• By the time I was a supervisor, I paid much more attention to the 401k program. In fact, we got the match each paycheck in company stock.  I would reallocate it to mutual funds as quickly as possible.
  • At age 30, I was promoted to a comfortable leadership position with a great bonus. This was around the time that I finally bought a house, or the rate would have jumped more quickly.
  • Once I relocated to California as a Regional Finance Manager (same role, different region) I received a major salary adjustment that was partially a cost of living difference and partially a raise. It was at that point that I started to contribute to a Roth IRA consistently.
  • Moving to healthcare brought a reduction in bonus (I should say elimination actually), but a considerably higher pension and 403b match (slightly more than tripled to 10%)
  • It also corresponds with the first child, which got me thinking about saving more for the future.
  • Although I list the current at 40%, it does fluctuate a bit between 35-45%. I am automating the last of the accounts to get it more consistent to close out 2014 and start 2015.
  • In 2014, the company added a 457b program. I did not jump on it right away, but have filled out the paperwork to start first thing in 2015.  This would be in addition to maxing out the 403b each year.
  • I am officially signed up to max out the 403b and contribute another 6% to the 457b plan starting today!

Summing It All Up

It turns out that the saying ‘with age comes wisdom’ might actually be true.  At least ‘with age comes a better savings mentality’ might be a true statement.  I am embarrassed to admit that as a finance/accounting expert it took me so long to gravitate to the concept of early retirement and financial independence.  It was probably more about shifting my priorities over time from have fun in my 20’s, to career focused, to family focused.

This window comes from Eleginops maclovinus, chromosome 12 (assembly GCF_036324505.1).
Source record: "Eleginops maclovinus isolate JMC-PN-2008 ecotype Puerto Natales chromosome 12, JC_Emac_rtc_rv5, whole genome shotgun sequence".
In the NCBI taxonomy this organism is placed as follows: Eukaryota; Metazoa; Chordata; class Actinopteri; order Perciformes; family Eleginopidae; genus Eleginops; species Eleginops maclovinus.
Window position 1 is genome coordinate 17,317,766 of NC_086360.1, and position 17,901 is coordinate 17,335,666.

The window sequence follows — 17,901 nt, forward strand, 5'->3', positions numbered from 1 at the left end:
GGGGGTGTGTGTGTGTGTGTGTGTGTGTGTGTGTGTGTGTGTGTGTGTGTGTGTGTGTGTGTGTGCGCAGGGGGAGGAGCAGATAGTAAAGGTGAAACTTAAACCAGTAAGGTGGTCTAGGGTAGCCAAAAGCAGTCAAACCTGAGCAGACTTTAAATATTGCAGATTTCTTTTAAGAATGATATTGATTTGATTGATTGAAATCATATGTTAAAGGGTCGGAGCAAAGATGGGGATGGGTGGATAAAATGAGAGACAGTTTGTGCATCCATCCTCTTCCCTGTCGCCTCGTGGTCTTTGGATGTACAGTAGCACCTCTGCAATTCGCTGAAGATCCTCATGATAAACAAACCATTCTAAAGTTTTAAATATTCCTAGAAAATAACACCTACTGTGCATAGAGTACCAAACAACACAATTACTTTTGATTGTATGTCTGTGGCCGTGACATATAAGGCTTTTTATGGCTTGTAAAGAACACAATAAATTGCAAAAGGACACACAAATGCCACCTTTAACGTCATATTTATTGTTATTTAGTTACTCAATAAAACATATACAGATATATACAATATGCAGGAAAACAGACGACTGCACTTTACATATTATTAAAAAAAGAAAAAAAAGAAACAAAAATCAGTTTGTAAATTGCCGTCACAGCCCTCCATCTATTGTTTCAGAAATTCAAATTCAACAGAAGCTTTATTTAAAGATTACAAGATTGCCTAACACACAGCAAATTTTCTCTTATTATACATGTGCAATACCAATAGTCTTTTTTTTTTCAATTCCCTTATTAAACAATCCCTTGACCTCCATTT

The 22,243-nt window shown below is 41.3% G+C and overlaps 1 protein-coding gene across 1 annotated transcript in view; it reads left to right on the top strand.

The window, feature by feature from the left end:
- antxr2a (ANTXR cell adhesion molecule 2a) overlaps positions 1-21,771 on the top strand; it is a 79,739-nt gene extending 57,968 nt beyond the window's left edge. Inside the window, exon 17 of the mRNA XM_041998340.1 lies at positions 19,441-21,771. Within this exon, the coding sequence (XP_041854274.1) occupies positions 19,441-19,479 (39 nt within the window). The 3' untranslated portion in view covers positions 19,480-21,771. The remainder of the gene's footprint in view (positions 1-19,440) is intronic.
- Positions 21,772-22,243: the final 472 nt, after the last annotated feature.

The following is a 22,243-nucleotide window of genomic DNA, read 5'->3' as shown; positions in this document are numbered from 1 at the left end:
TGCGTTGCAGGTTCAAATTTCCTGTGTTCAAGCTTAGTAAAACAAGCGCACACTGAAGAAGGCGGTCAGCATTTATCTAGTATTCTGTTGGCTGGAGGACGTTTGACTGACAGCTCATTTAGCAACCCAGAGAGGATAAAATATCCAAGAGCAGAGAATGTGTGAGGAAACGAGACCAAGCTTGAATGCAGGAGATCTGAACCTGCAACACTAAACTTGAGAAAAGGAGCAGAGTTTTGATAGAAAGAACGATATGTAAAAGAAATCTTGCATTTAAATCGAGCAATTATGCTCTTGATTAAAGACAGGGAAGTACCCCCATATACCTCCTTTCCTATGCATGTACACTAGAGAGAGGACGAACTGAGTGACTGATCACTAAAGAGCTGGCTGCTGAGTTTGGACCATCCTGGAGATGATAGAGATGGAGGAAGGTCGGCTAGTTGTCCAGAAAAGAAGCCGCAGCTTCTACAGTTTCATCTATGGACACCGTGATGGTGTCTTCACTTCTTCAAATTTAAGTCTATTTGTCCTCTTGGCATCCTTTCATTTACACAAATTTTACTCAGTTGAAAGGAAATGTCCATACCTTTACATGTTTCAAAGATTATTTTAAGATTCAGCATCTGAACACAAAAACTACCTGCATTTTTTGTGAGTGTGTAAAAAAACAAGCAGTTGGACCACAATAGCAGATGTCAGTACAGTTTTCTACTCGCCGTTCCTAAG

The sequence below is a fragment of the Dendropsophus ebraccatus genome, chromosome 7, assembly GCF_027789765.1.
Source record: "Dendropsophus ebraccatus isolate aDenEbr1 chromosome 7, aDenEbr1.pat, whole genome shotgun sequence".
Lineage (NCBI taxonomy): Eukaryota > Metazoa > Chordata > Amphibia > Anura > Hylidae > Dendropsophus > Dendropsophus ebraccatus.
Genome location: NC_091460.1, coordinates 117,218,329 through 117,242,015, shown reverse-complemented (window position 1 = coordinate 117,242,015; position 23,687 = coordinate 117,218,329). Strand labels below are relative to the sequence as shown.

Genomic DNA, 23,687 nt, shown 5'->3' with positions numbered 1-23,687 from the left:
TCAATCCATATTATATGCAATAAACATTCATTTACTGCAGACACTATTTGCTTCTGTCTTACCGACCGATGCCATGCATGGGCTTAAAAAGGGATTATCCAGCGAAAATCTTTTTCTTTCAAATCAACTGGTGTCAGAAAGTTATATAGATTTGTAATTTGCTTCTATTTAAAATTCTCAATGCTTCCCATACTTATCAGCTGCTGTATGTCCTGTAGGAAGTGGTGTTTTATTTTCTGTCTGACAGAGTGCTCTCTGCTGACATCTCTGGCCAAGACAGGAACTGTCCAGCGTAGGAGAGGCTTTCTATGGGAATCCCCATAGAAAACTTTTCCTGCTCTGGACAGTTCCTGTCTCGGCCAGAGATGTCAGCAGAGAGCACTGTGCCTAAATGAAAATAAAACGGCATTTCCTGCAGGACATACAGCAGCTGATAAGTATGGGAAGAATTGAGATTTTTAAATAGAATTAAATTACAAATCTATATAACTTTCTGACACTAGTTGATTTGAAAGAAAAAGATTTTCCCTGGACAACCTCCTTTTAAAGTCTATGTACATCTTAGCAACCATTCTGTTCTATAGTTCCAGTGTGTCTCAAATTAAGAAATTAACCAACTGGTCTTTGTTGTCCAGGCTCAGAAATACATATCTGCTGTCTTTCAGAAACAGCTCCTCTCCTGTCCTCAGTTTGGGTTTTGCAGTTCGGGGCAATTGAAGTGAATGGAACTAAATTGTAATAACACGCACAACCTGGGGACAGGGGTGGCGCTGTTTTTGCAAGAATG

They say have no regrets, but I certainly regret not saving more early on in my career.  The time to compound was valuable, even if the contributions would not have been that much compared to today.  I am still up in the air if using an old 401k for a down payment was a good idea or not.  It has turned into quite a bit of equity, but I still should have found another way to buy that first foreclosure.

Finally, I think it is worth noting that despite all the information out there about starting early the truth might be that you really can wait a few years to get serious about retirement savings.  I make over 400% more than I did as a revenue audit supervisor 6 months out of college.  I would have obviously benefited from saving a higher percentage back then.  However, I think if I would have increased it significantly at age 30 (when I became a manager) instead, I would be much further along than I am now.  An astute reader would say both changes make the most sense and I agree.

What do your savings rate graph look like?  Is it similar to mine?